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A legacy of control? The capital subsidy for housing, and informal settlement intervention in South Africa

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  • Marie Huchzermeyer
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    Control over the urbanization process in South Africa was redefined after the mid-1980s, when the policy of 'orderly urbanization' replaced that of racially based 'influx control'. In the early 1990s, under the inspiration of the private sector-funded policy think tank, the Urban Foundation, a standardized capital subsidy was introduced as a means of financing the orderly settlement of poor households on peri-urban land. Currently, the capital subsidy may be considered the cornerstone of the South African national housing policy. This article examines how the capital subsidy framework has perpetuated the practice of control by submitting urban expansion in the lowest income sector to rigid regulation. It discusses recent responses from various sectors of the South African society, while also examining how continuity in the intervention approach was maintained from previous decades. The article points to a need to depart from the capital subsidy framework as a basis for informal settlement intervention in South Africa. Copyright Joint Editors and Blackwell Publishing Ltd 2003.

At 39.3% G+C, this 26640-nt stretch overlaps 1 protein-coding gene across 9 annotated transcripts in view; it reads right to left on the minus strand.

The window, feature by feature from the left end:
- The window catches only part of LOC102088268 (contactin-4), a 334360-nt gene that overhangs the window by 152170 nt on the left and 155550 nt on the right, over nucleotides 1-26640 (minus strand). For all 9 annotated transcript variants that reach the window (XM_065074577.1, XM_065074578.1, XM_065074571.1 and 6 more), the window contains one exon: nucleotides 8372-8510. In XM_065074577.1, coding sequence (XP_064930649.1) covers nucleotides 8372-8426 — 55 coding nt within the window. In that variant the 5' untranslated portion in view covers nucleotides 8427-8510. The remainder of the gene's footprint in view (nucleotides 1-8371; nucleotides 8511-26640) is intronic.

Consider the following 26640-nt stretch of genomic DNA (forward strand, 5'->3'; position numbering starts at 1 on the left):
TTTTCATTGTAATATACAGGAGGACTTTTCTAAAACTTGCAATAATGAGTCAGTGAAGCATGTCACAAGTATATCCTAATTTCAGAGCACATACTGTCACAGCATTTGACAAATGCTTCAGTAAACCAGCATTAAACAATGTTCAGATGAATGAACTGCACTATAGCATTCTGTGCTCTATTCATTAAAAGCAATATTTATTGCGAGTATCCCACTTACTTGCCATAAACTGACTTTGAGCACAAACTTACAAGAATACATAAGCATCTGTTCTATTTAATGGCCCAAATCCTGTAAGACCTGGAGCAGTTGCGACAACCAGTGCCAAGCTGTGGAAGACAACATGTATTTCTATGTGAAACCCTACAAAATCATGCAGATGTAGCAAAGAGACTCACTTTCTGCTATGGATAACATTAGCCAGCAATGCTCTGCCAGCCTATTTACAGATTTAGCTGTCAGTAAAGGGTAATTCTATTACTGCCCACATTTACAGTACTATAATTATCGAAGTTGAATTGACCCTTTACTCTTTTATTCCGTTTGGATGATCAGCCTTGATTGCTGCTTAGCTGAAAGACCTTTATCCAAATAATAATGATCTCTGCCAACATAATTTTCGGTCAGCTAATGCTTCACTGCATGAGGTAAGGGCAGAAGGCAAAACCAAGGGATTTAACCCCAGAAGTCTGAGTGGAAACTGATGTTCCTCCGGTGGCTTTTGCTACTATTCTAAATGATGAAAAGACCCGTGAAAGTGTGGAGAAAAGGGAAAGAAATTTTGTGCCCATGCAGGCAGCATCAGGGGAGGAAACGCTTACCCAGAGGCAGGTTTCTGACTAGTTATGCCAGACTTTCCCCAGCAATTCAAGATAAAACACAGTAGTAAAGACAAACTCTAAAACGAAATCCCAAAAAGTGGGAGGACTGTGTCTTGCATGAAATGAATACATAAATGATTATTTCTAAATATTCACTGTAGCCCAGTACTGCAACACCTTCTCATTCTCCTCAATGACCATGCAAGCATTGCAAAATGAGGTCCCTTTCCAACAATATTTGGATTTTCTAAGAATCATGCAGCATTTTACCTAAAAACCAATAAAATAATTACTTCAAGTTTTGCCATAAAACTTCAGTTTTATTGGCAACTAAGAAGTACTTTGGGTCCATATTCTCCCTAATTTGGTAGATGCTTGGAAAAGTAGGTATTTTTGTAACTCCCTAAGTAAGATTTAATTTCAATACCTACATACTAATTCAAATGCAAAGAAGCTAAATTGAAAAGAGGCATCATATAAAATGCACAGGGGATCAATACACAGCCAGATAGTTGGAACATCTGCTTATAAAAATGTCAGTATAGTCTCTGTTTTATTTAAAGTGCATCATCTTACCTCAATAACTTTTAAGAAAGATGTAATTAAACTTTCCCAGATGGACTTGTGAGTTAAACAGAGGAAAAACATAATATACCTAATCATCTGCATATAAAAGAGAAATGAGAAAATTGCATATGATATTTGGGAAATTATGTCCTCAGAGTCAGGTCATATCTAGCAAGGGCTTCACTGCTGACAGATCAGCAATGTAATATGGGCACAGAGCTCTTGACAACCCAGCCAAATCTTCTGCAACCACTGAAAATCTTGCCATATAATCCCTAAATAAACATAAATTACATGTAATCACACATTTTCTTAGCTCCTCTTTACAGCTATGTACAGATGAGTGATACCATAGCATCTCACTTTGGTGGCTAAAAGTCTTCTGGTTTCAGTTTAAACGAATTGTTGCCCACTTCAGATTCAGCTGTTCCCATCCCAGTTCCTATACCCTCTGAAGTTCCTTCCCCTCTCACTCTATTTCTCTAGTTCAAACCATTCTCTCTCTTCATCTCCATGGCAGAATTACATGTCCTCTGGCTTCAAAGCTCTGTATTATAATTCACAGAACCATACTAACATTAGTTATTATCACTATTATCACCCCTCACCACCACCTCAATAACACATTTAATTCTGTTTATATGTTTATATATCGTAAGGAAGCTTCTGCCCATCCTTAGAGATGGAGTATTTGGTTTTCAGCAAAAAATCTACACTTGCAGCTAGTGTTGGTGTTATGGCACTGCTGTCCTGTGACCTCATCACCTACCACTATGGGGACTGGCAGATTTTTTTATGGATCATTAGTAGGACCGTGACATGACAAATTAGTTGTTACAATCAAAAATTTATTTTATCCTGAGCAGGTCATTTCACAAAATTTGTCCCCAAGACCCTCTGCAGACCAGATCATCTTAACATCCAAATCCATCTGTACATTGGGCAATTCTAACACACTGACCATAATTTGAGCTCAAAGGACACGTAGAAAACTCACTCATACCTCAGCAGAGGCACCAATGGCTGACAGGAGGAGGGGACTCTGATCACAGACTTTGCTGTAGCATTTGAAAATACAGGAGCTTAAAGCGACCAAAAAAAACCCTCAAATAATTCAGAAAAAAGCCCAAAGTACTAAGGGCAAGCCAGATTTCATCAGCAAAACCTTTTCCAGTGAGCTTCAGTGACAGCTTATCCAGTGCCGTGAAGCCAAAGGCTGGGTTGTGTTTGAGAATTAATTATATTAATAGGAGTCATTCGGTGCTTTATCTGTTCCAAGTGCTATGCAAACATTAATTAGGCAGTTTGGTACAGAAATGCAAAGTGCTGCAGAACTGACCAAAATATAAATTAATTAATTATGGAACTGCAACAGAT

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    Article provided by Wiley Blackwell in its journal International Journal of Urban and Regional Research.

    Volume (Year): 27 (2003)
    Issue (Month): 3 (September)
    Pages: 591-612

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    Handle: RePEc:bla:ijurrs:v:27:y:2003:i:3:p:591-612
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